I wish I had the MLB network, I’d love to see that ’76 game at Yankee Stadium again.


  30. “All-time single season leader in joy”…In over 40 years of following baseball (to greater and lesser extents), I can’t even think of anyone who would come in a distant second to Fidrych in that category. He GAVE so much, put out so much in that brief period, burned so brightly. I’d always be pleased reading articles about how happy he was in his post-baseball life, how grateful he seemed to be for what he’d accomplished in baseball yet with a perspective and attitude that made him appreciate the pleasures of domesticity and be ok with the kind of work he had to do now to make a living. It was like he was still giving, making a point of showing that someone in his situation could be something other than bitter. However , seeing that 1985 interview above showed glimpses that maybe it was more of an effort not to feel kind of ripped off by circumstance than he usually liked to portray, but, so what? That doesn’t diminish his gift one iota.
    He gave so much beyond baseball by the way he played baseball.


  31. April 13th was a sad day for baseball fans. Fidrych is the sole reason that my father regained his interest in baseball and, in turn, passed the love of the game on to me. Growing up, there were three posters taped to my wall that I can still remember. One of Trammel, one of Whitaker, and a signed 8×10 of Fidrych and Randy Jones taken before the 1976 all-star game. A few years ago a purchased a Fidrych jersey that I wear to all of the Tigers games that I attend. I can’t count how many great memories I’ve heard at Nemo’s (an old sportsbar near Tiger Stadium) and Comerica from veteran fans about Fidrych and that summer of joy. That magical season preceded my birth by 3 years, but the stories and memories that have been passed on to me will be passed on to my children.

    R.I.P. Bird, the single season leader of joy, first athlete on the cover of “Rolling Stone”


  32. Like motherscracther, when I heard the news you were the first person I though of, Josh. I was 16 when Fidrych took the baseball world by storm. These kinds of out-of-nowhere stories don’t happen anymore with all the minor league, college and even high school coverage. He’ll be a once in a lifetime for me. Keep on keeping on, Josh!


  33. “It was like he was still giving, making a point of showing that someone in his situation could be something other than bitter.”

    Well put, sthek. I was thinking the very same thing, but it took me a lot more words to say it (see: my post today).

    champsummers:
    That’s really cool to hear that the Bird brought your dad back to baseball.

    pieman1121:
    I agree with the idea that there can’t really be an “out of nowhere” story anymore. I was thinking about that in terms of Fidrych not being on a baseball card of any kind in 1976.


  34. In this day and age, the “out of nowhere” phenomenon really is an anachronism…

    There is an interesting post at

    http://bats.blogs.nytimes.com/2009/04/15/fidrych-and-milledge-not-so-different/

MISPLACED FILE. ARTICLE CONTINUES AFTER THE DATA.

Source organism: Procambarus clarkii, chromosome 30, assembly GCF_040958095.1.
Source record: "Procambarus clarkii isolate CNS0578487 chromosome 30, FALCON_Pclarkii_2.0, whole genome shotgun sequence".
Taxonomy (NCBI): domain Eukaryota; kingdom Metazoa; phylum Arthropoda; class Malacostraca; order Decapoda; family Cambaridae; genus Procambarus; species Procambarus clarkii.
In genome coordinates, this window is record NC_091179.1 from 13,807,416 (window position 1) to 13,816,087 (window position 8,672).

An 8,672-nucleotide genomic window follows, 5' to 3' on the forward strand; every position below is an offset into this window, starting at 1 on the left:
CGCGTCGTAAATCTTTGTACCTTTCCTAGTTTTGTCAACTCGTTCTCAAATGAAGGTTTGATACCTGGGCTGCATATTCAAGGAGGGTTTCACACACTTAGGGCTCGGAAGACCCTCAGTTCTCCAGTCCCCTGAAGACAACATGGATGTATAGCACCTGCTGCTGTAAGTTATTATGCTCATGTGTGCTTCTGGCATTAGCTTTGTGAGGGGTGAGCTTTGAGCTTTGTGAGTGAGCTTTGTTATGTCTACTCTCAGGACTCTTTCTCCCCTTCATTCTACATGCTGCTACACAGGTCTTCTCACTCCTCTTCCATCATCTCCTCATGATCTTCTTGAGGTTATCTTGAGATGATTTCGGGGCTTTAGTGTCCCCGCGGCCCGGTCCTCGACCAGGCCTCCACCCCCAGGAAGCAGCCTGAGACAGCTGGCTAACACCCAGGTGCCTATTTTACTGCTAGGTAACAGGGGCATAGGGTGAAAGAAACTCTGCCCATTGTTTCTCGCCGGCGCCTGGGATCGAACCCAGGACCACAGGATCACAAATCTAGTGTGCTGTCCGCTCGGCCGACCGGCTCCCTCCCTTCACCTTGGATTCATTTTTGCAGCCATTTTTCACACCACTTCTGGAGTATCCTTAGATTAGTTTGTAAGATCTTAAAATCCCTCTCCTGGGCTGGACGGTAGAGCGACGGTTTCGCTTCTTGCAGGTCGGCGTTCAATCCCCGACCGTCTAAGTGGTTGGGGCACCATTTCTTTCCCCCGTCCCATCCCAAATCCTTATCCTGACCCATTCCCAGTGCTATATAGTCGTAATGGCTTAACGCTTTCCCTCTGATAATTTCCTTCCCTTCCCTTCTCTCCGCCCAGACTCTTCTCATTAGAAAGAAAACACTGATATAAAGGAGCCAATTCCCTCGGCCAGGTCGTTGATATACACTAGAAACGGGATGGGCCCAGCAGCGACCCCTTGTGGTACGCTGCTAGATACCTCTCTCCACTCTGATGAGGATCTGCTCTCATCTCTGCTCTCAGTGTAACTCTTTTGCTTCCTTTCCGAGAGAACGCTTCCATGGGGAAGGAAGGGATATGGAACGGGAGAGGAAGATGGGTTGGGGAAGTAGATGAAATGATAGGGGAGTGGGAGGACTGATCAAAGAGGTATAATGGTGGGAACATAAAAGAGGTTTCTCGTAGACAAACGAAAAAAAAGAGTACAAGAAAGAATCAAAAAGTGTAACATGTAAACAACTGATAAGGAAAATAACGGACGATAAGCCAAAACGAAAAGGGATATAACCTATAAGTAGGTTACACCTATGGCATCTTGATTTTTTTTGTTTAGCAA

comparing the Bird’s guileless enthusiasm with that of the recently demoted Lastings Milledge. Although the comments soon devolve into persnickety race baiting and trivial grumblings, the foundation of the article concerns whether or not there ever can be that sort of fresh breeze of “gee whiz” enthusiasm again in MLB.


  35. Thanks for passing that “bats” piece along, ramblin. The following quote reminded me of something I saw somewhere over the last couple days (I can’t recall where, unfortunately) in which Fidrych talked about how Thurman Munson reacted to his first sighting of the Bird by calling the rookie a showboat (the two men, who would form the ’76 all-star game battery, later became friendly):

    “The home run — the first of Milledge’s career — sent the game into the 11th inning, and on his way back out to the outfield, Milledge high-fived and shook hands with fans. I thought then, and I’m sure those fans thought, too, that this was a great, human, spontaneous reaction. Instead, players denounced Milledge as being unprofessional and disrespectful to the opponent and the game.”


  36. I was 11 in ’76 and was enthralled with the “Bird” like all of us. I first heard of his death at a social gathering and I immediately started to tear up. No one else could understand my reaction even though they were all guys in their 40′s and 50′s. It was very difficult to not fully react the way I wanted to at the news. I can’t understand how baseball did not utilize all the personality of Fidrych after his retirement, ie pre-game analysis, Baseball Tonight, etc. Since Fidrych had a BoSox connection, why not NESN. I’m sure he would have been more entertaining than David McCarty, Lou Merloni, or Bob Tewksbury.


  37. I love the Bird. Everyone does. “All-time single season leader in joy”…. That is the best phrasing I can think of. I am so sad at his passing. He is everything baseball should be. Bird, you were a giant, more than any HOFER I can think of . . .


  38. Wouldn’t it be my luck…….to be caught without a ticket and be discovered beneath a truck. (Song by Bob Dylan)